HP Photosmart 435
I love doing product reviews. I like to think, while writing one, that I am actually talking to someone, telling them about the product in question. And as a reviewer, there are some companies whose products I love to review. Hewlett-Packard (HP)is one such company. I have had a long and happy relationship with every HP product I have used and reviewed over the last decade. So it saddens me when, after testing the HP Photosmart 435 digital camera, it came time to write this review.
The Photosmart 435 is a 3.34MP digital camera that you can also use to take small Quick-Time movies with. While not a large camera, the Photosmart 435 is by no means tiny. It fits easily in a purse, but not in the pocket of your pants. (Unless you are wearing cargo pants.)
The camera is not stylish, but rather plain and boxy. This works for me, as I don’t always want to call attention to my camera. It does not look expensive, and at $149 (US) it is not. If anything, the design reminds me of a 110 Film camera I owned in my teenage years. It has that feel in my hands, very familiar.
Operation is simple. Slide the lens cover, which doubles as the on/off switch, and take a picture. There are a variety of options, from picture quality, shutter speed, flash, red-eye flash, zoom, and most of the other features every digital camera sports. So far so good.
The Photosmart 435 has 3.34MP resolution at its highest quality setting. As I already own a 3.1MP camera (The Kodak DX3900) I had an idea what to expect in image quality. In fact, I was expecting somewhat better looking photos with the Photosmart 435, being a higher resolution camera. I was sorely mistaken. The image quality, most times, is decent to good. However, the quality of the pictures is not at all consistent. I found that out of ten pictures taken indoors under normal lighting conditions, eight of the ten photos would be of decent quality, while the other two would be very poor. I don’t know why the image quality is so unpredictable with this camera, but after extensive testing, I would personally not use this camera.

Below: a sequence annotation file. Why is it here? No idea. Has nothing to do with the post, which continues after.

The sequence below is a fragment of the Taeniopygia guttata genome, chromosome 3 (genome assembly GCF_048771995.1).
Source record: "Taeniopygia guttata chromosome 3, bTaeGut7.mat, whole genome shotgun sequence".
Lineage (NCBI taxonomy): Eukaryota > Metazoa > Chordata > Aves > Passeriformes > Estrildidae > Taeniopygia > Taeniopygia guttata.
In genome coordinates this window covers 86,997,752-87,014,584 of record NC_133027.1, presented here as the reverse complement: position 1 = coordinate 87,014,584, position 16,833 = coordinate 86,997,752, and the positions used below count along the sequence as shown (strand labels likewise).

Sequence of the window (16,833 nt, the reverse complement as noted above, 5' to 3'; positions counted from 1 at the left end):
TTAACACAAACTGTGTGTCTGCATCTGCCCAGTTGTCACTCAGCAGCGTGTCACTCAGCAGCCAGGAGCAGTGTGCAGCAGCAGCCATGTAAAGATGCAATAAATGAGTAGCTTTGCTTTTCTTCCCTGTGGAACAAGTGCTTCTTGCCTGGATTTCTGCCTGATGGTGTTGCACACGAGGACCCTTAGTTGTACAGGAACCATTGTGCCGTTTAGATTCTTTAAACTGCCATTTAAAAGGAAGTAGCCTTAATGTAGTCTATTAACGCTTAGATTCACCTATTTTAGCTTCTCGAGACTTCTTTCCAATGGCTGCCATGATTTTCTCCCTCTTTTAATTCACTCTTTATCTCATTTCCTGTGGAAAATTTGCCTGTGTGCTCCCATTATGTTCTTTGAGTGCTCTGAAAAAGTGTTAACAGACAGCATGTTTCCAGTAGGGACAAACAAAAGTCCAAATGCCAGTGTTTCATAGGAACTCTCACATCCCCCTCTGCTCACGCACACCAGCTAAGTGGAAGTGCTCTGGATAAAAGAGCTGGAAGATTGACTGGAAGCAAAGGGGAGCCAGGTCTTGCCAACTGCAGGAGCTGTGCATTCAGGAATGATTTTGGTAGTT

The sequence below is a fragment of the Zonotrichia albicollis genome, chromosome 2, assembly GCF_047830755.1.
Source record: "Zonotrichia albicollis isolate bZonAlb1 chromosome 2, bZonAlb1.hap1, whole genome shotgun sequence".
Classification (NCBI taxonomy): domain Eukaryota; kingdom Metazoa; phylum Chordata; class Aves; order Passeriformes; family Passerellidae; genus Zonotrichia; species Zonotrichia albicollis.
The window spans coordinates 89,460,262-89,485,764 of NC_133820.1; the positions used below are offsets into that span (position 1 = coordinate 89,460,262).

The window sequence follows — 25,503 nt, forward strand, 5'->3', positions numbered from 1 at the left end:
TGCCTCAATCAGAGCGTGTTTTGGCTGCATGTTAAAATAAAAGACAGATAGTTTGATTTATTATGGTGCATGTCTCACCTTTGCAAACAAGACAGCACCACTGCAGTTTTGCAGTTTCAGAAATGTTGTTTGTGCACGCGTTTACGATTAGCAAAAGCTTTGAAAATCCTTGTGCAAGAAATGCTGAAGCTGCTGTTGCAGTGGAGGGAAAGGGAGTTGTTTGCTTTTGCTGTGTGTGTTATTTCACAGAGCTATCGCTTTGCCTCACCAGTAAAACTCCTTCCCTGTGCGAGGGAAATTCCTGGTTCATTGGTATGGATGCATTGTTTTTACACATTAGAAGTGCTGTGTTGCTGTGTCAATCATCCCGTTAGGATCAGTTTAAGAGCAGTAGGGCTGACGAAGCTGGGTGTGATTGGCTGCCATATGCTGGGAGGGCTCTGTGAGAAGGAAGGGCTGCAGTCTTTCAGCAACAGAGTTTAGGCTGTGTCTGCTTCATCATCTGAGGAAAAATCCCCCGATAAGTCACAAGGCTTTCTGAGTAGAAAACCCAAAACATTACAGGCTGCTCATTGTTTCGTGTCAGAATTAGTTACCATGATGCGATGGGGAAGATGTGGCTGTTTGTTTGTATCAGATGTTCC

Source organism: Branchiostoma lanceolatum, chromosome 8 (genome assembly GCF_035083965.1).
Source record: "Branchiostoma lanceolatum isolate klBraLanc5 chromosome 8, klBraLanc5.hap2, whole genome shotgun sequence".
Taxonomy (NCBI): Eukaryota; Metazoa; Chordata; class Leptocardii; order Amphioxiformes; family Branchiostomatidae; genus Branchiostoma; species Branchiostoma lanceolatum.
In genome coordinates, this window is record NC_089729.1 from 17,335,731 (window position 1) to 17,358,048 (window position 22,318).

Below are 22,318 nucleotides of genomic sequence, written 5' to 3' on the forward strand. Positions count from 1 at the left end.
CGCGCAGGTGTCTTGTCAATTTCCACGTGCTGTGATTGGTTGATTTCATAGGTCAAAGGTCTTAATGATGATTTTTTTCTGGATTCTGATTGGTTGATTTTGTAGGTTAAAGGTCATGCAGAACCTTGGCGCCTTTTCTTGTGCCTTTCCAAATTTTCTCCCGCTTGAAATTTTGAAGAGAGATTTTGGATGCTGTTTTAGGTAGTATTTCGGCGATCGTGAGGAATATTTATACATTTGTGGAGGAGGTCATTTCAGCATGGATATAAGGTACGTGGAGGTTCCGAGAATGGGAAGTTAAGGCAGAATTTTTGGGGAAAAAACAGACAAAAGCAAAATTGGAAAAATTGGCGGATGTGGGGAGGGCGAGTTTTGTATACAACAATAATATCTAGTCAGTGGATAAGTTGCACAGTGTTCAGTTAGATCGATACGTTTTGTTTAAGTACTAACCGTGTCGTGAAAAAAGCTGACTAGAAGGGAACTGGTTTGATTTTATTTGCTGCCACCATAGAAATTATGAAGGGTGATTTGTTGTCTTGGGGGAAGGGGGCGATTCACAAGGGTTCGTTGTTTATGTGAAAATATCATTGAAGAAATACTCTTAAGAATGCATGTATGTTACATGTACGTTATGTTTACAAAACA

Also like most digital cameras, the Photosmart 435 has an image display viewfinder. The 1.5-inch LCD is used to set options, review pictures or movies, and can be used instead of the optical viewfinder. For those who hate looking through the tiny optical viewfinder when taking pictures, the image display viewfinder is a much better choice.
The problem here is the quality of the Photosmart 435’s 1.5-inch LCD display. It is far and away the worse I have ever used. In live mode, the display is a green and blurry mess, all but unusable. In picture review mode, it is somewhat better, but still far and away sub-par to any other digital camera I have used in the past.
One of the biggest disadvantages is the zoom. There is no optical zoom on the Photosmart 435, but rather digital. A digital zoom is always sub-par than a optical zoom, and that is true here as well. The 5X Digital zoom works as advertised, but any picture zoomed became pixilated and not at all sharp. After playing with the various settings, I found that if I had to zoom up on an object with the Photosmart 435, it simply was not worth taking the picture.
Taking photos of objects in motion, even a slow walking cat, really showed the Photosmart 435’s shortfall. After taking pictures of a cat in both normal and action shutter speed mode, the pictures were blurry and unusable.